Start looking for these things:

1.) Bad diode(s) in the alternator - one or more diodes have open circuited and are causing the voltage to drop off as load increases. Remove the alternator and bench test it to confirm or deny this as being the problem.

2.) The secondary power ground is between the back of the intake manifold and the driver's side firewall. It is often missing or loose. It supplies ground for the alternator, A/C compressor clutch and other electrical accessories such as the gauges. Do the voltage drop test as shown in the Fluke tech note link. Measure the voltage drop between the alternator frame and the battery negative post. Watch for an increase in drop as the load increases. Use the Fluke voltage drop figures as guidelines for your decisions.

3.) Bad regulator that does not increase field current as load increases. Remove the alternator and bench test it to confirm or deny this as being the problem.

4.) Bad sense wire - open circuit in sense wiring or high resistance. The yellow/white wire is the voltage sense and power for the field. There is a fuse link embedded in the wiring where it connects to the black/orange wiring that can open up and cause problems. Disconnect the battery negative cable from the battery: this will keep you from making sparks when you do the next step. Then disconnect the yellow/white wire at the alternator and the green fuse link at the starter solenoid/starter relay. Measure the resistance between the alternator end of the yellow/white wire and the green fuse link: you should see less than 1 ohm. Reconnect all the wires when you have completed this step.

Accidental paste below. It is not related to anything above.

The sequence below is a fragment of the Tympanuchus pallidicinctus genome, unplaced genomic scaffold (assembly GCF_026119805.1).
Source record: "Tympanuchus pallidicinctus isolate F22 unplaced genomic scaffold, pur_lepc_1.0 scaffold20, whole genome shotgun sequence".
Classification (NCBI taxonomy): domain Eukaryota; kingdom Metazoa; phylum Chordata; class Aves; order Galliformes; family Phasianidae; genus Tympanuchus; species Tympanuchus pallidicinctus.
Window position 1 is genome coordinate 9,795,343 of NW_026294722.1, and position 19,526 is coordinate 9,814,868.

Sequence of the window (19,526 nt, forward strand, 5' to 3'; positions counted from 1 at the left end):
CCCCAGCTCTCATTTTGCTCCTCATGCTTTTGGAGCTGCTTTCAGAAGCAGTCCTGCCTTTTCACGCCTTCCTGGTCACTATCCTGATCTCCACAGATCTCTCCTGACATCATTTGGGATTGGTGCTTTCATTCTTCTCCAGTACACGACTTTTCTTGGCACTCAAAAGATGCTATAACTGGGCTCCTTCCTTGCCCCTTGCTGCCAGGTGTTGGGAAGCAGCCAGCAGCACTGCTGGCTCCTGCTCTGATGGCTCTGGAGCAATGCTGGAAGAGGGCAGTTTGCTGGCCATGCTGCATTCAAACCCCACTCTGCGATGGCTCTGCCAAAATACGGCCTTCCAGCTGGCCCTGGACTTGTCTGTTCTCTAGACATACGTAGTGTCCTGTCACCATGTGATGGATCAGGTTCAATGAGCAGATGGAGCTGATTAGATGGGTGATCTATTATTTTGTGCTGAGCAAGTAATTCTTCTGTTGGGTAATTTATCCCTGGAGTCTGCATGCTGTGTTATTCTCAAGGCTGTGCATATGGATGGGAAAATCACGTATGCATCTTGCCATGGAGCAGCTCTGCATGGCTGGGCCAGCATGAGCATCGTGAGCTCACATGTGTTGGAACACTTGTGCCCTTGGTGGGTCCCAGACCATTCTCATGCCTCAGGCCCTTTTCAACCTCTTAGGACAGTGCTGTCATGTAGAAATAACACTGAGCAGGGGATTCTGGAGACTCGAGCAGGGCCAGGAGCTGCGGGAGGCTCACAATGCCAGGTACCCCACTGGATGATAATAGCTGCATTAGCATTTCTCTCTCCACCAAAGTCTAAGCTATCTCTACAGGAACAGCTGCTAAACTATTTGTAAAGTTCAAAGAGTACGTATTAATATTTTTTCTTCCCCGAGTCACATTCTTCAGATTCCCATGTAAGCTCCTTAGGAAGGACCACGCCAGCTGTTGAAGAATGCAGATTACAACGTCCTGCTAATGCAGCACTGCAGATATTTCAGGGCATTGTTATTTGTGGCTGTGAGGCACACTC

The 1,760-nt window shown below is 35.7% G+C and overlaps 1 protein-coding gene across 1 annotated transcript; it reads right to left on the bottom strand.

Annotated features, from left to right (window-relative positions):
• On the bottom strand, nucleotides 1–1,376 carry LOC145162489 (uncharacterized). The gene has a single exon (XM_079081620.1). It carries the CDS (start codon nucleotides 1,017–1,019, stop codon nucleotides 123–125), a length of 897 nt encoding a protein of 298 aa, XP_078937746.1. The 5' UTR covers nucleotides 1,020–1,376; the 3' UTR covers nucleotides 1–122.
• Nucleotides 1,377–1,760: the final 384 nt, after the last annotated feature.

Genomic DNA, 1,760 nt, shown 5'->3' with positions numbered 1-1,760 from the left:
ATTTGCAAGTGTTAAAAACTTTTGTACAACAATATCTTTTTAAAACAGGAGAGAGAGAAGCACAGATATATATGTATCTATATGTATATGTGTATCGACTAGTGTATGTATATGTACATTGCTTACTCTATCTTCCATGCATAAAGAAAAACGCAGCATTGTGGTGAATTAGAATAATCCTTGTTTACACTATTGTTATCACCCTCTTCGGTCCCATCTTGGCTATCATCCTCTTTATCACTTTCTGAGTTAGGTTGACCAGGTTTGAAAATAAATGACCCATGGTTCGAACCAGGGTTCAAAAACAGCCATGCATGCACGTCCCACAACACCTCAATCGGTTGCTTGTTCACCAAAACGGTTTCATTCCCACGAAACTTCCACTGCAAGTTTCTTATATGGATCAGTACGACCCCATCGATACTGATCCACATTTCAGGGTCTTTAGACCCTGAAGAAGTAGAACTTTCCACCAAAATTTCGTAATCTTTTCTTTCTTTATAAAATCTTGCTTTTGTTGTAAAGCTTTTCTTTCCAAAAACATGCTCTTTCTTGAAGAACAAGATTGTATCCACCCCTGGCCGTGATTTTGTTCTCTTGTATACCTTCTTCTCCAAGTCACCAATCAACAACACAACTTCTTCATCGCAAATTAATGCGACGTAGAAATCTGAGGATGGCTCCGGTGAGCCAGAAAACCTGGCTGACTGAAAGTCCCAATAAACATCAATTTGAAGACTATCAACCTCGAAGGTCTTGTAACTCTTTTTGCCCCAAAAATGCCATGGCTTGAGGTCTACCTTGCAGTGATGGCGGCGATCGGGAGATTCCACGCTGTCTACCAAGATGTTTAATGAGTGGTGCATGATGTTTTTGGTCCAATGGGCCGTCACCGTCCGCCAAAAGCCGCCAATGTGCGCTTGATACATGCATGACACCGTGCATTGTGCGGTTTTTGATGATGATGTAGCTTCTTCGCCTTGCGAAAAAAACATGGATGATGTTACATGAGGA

5.) Bad power feed wiring from the alternator. Use caution in the next step, since you will need to do it with everything powered up and the engine running. You are going to do the Fluke voltage drop tests on the power feed wiring, fuse links and associated parts. Connect one DMM lead to the battery side of the starter solenoid/starter relay. Carefully probe the backside of the black/orange wire connector where it plugs into the alternator. With the engine off, you should see very little voltage. Start the engine and increase the load on the electrical system. Watch for an increase in drop as the load increases. Use the Fluke voltage drop figures as guidelines for your decisions.


Alternator wiring diagram for 87-93 Mustangs.






The following are diagrams courtesy of Tmoss & Stang&2birds

Alternator wiring diagram for 94-95 Mustangs.